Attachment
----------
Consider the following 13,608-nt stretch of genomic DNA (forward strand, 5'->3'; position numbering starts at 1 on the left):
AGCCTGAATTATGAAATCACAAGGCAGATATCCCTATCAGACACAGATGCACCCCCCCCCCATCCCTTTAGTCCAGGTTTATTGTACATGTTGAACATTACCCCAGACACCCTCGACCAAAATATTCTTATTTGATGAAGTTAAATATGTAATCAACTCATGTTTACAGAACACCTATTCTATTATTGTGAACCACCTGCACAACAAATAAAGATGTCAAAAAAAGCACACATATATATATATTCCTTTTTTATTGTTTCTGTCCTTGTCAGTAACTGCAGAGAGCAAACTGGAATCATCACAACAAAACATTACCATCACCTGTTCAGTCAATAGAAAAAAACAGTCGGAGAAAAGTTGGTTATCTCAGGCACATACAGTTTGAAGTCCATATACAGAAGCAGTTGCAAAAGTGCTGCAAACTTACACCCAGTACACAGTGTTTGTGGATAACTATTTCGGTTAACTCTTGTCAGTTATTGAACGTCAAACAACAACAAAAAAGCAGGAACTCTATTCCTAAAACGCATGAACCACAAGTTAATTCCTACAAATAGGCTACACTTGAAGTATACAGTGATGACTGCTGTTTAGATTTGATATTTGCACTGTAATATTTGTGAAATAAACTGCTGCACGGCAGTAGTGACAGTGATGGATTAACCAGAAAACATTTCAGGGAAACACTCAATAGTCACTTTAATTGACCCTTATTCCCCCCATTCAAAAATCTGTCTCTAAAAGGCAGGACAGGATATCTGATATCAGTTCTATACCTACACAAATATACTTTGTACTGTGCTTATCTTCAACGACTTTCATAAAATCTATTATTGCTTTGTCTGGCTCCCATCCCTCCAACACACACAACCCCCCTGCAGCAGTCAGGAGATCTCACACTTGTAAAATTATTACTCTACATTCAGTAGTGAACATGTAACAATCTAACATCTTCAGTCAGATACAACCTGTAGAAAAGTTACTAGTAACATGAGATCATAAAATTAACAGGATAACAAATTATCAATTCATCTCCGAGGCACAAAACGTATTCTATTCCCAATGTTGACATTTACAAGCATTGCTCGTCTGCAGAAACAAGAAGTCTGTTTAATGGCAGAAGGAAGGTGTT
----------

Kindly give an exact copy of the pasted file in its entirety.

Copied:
Consider the following 13,608-nt stretch of genomic DNA (forward strand, 5'->3'; position numbering starts at 1 on the left):
AGCCTGAATTATGAAATCACAAGGCAGATATCCCTATCAGACACAGATGCACCCCCCCCCCATCCCTTTAGTCCAGGTTTATTGTACATGTTGAACATTACCCCAGACACCCTCGACCAAAATATTCTTATTTGATGAAGTTAAATATGTAATCAACTCATGTTTACAGAACACCTATTCTATTATTGTGAACCACCTGCACAACAAATAAAGATGTCAAAAAAAGCACACATATATATATATTCCTTTTTTATTGTTTCTGTCCTTGTCAGTAACTGCAGAGAGCAAACTGGAATCATCACAACAAAACATTACCATCACCTGTTCAGTCAATAGAAAAAAACAGTCGGAGAAAAGTTGGTTATCTCAGGCACATACAGTTTGAAGTCCATATACAGAAGCAGTTGCAAAAGTGCTGCAAACTTACACCCAGTACACAGTGTTTGTGGATAACTATTTCGGTTAACTCTTGTCAGTTATTGAACGTCAAACAACAACAAAAAAGCAGGAACTCTATTCCTAAAACGCATGAACCACAAGTTAATTCCTACAAATAGGCTACACTTGAAGTATACAGTGATGACTGCTGTTTAGATTTGATATTTGCACTGTAATATTTGTGAAATAAACTGCTGCACGGCAGTAGTGACAGTGATGGATTAACCAGAAAACATTTCAGGGAAACACTCAATAGTCACTTTAATTGACCCTTATTCCCCCCATTCAAAAATCTGTCTCTAAAAGGCAGGACAGGATATCTGATATCAGTTCTATACCTACACAAATATACTTTGTACTGTGCTTATCTTCAACGACTTTCATAAAATCTATTATTGCTTTGTCTGGCTCCCATCCCTCCAACACACACAACCCCCCTGCAGCAGTCAGGAGATCTCACACTTGTAAAATTATTACTCTACATTCAGTAGTGAACATGTAACAATCTAACATCTTCAGTCAGATACAACCTGTAGAAAAGTTACTAGTAACATGAGATCATAAAATTAACAGGATAACAAATTATCAATTCATCTCCGAGGCACAAAACGTATTCTATTCCCAATGTTGACATTTACAAGCATTGCTCGTCTGCAGAAACAAGAAGTCTGTTTAATGGCAGAAGGAAGGTGTT